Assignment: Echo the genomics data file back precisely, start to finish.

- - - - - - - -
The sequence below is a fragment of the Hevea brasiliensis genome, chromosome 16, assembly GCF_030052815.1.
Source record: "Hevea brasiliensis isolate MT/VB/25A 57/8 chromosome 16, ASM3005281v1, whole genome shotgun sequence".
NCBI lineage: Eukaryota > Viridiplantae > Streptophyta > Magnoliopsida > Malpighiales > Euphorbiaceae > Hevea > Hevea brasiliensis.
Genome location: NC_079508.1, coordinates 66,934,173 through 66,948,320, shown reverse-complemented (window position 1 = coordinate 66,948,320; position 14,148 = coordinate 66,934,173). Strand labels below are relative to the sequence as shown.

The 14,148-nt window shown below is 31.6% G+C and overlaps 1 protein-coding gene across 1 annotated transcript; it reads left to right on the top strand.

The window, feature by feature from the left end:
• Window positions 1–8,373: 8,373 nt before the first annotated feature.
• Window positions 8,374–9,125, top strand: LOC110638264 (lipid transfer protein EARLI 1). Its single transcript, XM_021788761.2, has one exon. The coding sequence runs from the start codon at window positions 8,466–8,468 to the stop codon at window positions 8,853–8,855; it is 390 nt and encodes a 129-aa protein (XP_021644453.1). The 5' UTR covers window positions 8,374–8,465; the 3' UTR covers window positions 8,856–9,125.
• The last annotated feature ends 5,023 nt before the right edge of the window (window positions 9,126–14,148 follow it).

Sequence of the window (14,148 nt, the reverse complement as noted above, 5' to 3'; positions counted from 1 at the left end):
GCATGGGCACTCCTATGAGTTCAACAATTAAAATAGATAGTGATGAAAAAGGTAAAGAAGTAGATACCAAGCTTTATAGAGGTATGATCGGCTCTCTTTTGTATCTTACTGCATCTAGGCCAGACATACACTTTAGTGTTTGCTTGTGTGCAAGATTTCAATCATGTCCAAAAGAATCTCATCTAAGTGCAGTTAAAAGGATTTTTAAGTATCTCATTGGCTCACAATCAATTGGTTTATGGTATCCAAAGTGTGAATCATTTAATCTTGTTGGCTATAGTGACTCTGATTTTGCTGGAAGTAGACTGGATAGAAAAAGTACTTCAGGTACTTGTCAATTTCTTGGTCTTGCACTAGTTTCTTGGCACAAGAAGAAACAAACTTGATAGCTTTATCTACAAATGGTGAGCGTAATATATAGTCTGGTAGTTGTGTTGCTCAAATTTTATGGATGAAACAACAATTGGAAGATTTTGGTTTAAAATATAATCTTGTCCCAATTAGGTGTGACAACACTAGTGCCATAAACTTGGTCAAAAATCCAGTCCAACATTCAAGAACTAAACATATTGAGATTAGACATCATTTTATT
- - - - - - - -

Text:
The sequence below is a fragment of the Hevea brasiliensis genome, chromosome 16, assembly GCF_030052815.1.
Source record: "Hevea brasiliensis isolate MT/VB/25A 57/8 chromosome 16, ASM3005281v1, whole genome shotgun sequence".
NCBI lineage: Eukaryota > Viridiplantae > Streptophyta > Magnoliopsida > Malpighiales > Euphorbiaceae > Hevea > Hevea brasiliensis.
Genome location: NC_079508.1, coordinates 66,934,173 through 66,948,320, shown reverse-complemented (window position 1 = coordinate 66,948,320; position 14,148 = coordinate 66,934,173). Strand labels below are relative to the sequence as shown.

The 14,148-nt window shown below is 31.6% G+C and overlaps 1 protein-coding gene across 1 annotated transcript; it reads left to right on the top strand.

The window, feature by feature from the left end:
• Window positions 1–8,373: 8,373 nt before the first annotated feature.
• Window positions 8,374–9,125, top strand: LOC110638264 (lipid transfer protein EARLI 1). Its single transcript, XM_021788761.2, has one exon. The coding sequence runs from the start codon at window positions 8,466–8,468 to the stop codon at window positions 8,853–8,855; it is 390 nt and encodes a 129-aa protein (XP_021644453.1). The 5' UTR covers window positions 8,374–8,465; the 3' UTR covers window positions 8,856–9,125.
• The last annotated feature ends 5,023 nt before the right edge of the window (window positions 9,126–14,148 follow it).

Sequence of the window (14,148 nt, the reverse complement as noted above, 5' to 3'; positions counted from 1 at the left end):
GCATGGGCACTCCTATGAGTTCAACAATTAAAATAGATAGTGATGAAAAAGGTAAAGAAGTAGATACCAAGCTTTATAGAGGTATGATCGGCTCTCTTTTGTATCTTACTGCATCTAGGCCAGACATACACTTTAGTGTTTGCTTGTGTGCAAGATTTCAATCATGTCCAAAAGAATCTCATCTAAGTGCAGTTAAAAGGATTTTTAAGTATCTCATTGGCTCACAATCAATTGGTTTATGGTATCCAAAGTGTGAATCATTTAATCTTGTTGGCTATAGTGACTCTGATTTTGCTGGAAGTAGACTGGATAGAAAAAGTACTTCAGGTACTTGTCAATTTCTTGGTCTTGCACTAGTTTCTTGGCACAAGAAGAAACAAACTTGATAGCTTTATCTACAAATGGTGAGCGTAATATATAGTCTGGTAGTTGTGTTGCTCAAATTTTATGGATGAAACAACAATTGGAAGATTTTGGTTTAAAATATAATCTTGTCCCAATTAGGTGTGACAACACTAGTGCCATAAACTTGGTCAAAAATCCAGTCCAACATTCAAGAACTAAACATATTGAGATTAGACATCATTTTATT